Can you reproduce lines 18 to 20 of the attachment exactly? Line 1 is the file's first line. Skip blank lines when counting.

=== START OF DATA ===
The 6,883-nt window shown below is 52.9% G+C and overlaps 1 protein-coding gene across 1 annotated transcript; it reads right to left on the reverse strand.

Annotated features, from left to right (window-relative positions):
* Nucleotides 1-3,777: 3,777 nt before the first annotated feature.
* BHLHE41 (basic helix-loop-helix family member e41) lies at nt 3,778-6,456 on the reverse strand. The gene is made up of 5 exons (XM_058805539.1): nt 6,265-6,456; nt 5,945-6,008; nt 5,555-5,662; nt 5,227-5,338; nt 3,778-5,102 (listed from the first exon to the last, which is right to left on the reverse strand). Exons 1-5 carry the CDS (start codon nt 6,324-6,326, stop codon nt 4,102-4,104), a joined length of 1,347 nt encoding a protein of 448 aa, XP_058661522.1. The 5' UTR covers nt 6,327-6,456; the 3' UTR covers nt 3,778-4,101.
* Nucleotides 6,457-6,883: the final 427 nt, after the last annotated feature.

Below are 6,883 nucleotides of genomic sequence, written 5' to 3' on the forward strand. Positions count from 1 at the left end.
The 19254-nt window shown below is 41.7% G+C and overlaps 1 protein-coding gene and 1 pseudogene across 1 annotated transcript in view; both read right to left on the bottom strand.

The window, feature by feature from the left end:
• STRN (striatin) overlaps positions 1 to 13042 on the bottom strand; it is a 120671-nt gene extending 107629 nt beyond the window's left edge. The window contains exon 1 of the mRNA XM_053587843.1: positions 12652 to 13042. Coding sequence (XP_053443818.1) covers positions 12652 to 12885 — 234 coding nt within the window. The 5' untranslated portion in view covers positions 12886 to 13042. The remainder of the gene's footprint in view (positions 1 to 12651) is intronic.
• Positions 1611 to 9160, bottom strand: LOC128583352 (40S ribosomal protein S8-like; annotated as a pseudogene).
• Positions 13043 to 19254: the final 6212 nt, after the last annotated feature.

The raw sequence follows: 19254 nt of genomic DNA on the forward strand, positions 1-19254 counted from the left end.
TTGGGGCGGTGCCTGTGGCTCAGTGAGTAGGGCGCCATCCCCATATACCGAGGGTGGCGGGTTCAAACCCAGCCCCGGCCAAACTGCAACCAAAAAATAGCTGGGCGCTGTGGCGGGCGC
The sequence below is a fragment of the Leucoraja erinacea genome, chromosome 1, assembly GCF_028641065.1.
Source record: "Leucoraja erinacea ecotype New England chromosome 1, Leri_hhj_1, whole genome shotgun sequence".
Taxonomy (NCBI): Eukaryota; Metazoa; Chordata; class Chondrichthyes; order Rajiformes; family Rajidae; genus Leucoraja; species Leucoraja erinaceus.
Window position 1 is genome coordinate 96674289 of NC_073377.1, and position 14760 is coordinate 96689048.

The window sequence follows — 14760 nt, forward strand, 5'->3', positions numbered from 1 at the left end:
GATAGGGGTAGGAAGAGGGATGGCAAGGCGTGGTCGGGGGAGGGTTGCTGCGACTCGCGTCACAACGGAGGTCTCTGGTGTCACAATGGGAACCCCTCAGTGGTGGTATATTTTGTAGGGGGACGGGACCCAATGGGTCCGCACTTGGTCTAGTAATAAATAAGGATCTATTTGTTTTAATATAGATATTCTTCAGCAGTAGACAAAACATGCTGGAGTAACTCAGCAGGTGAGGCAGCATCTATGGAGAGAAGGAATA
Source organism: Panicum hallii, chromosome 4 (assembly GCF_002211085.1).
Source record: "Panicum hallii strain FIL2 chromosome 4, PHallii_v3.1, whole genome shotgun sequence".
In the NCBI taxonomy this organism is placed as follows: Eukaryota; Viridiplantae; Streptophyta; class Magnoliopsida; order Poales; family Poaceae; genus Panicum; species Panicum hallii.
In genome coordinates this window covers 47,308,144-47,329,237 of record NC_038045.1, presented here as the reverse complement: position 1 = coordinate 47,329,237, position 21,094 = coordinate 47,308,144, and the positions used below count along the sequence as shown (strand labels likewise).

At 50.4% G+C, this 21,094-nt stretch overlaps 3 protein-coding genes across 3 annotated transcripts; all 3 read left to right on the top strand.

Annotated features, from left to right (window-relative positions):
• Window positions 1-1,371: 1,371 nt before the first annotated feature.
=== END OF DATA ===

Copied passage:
The window sequence follows — 14760 nt, forward strand, 5'->3', positions numbered from 1 at the left end:
GATAGGGGTAGGAAGAGGGATGGCAAGGCGTGGTCGGGGGAGGGTTGCTGCGACTCGCGTCACAACGGAGGTCTCTGGTGTCACAATGGGAACCCCTCAGTGGTGGTATATTTTGTAGGGGGACGGGACCCAATGGGTCCGCACTTGGTCTAGTAATAAATAAGGATCTATTTGTTTTAATATAGATATTCTTCAGCAGTAGACAAAACATGCTGGAGTAACTCAGCAGGTGAGGCAGCATCTATGGAGAGAAGGAATA
Source organism: Panicum hallii, chromosome 4 (assembly GCF_002211085.1).